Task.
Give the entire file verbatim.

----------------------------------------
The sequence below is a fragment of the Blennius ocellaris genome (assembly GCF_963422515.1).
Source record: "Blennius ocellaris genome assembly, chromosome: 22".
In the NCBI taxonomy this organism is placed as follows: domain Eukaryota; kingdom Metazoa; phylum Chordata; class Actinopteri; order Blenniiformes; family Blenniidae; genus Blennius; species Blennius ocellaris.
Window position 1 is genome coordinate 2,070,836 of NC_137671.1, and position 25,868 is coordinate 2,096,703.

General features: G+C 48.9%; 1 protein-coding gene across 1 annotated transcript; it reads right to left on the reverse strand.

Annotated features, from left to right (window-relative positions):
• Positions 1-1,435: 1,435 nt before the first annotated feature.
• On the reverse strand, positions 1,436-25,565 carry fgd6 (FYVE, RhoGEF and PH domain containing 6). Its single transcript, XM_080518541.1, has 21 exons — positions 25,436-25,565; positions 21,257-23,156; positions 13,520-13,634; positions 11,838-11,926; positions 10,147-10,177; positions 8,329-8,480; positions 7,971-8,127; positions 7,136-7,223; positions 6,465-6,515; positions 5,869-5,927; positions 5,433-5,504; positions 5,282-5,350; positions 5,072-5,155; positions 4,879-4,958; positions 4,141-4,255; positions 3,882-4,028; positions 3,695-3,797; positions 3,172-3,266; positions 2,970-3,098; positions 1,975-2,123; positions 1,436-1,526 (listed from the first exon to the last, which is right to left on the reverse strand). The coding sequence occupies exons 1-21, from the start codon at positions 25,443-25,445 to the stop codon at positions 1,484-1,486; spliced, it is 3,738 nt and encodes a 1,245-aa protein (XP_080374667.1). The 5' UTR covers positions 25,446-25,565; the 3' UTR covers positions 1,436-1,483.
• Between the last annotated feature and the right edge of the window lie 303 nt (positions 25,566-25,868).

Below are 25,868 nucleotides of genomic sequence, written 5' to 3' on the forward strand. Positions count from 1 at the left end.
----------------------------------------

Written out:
The sequence below is a fragment of the Blennius ocellaris genome (assembly GCF_963422515.1).
Source record: "Blennius ocellaris genome assembly, chromosome: 22".
In the NCBI taxonomy this organism is placed as follows: domain Eukaryota; kingdom Metazoa; phylum Chordata; class Actinopteri; order Blenniiformes; family Blenniidae; genus Blennius; species Blennius ocellaris.
Window position 1 is genome coordinate 2,070,836 of NC_137671.1, and position 25,868 is coordinate 2,096,703.

General features: G+C 48.9%; 1 protein-coding gene across 1 annotated transcript; it reads right to left on the reverse strand.

Annotated features, from left to right (window-relative positions):
• Positions 1-1,435: 1,435 nt before the first annotated feature.
• On the reverse strand, positions 1,436-25,565 carry fgd6 (FYVE, RhoGEF and PH domain containing 6). Its single transcript, XM_080518541.1, has 21 exons — positions 25,436-25,565; positions 21,257-23,156; positions 13,520-13,634; positions 11,838-11,926; positions 10,147-10,177; positions 8,329-8,480; positions 7,971-8,127; positions 7,136-7,223; positions 6,465-6,515; positions 5,869-5,927; positions 5,433-5,504; positions 5,282-5,350; positions 5,072-5,155; positions 4,879-4,958; positions 4,141-4,255; positions 3,882-4,028; positions 3,695-3,797; positions 3,172-3,266; positions 2,970-3,098; positions 1,975-2,123; positions 1,436-1,526 (listed from the first exon to the last, which is right to left on the reverse strand). The coding sequence occupies exons 1-21, from the start codon at positions 25,443-25,445 to the stop codon at positions 1,484-1,486; spliced, it is 3,738 nt and encodes a 1,245-aa protein (XP_080374667.1). The 5' UTR covers positions 25,446-25,565; the 3' UTR covers positions 1,436-1,483.
• Between the last annotated feature and the right edge of the window lie 303 nt (positions 25,566-25,868).

Below are 25,868 nucleotides of genomic sequence, written 5' to 3' on the forward strand. Positions count from 1 at the left end.